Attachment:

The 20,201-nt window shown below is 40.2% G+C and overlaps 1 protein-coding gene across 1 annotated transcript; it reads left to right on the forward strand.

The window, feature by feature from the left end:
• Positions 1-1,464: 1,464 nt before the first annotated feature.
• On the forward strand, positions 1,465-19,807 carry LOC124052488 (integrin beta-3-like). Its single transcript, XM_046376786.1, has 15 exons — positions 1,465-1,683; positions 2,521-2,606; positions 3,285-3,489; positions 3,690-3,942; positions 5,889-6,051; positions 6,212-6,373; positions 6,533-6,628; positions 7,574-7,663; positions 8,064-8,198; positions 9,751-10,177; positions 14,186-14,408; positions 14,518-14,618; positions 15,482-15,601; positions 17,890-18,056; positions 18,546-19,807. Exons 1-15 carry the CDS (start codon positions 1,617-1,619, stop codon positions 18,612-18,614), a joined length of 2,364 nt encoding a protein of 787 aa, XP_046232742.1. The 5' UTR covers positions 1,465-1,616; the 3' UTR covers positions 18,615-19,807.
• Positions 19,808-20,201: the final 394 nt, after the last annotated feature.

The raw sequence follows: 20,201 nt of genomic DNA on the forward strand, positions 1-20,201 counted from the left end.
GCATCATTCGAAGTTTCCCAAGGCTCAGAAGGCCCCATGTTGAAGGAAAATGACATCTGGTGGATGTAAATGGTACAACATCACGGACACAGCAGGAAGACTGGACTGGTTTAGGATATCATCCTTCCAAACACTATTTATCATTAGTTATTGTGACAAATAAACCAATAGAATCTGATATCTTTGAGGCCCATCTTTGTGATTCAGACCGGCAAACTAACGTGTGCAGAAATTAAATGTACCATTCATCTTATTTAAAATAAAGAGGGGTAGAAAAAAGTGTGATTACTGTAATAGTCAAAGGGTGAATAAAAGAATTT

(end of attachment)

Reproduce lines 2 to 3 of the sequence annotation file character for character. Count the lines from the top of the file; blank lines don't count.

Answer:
The window, feature by feature from the left end:
• Positions 1-1,464: 1,464 nt before the first annotated feature.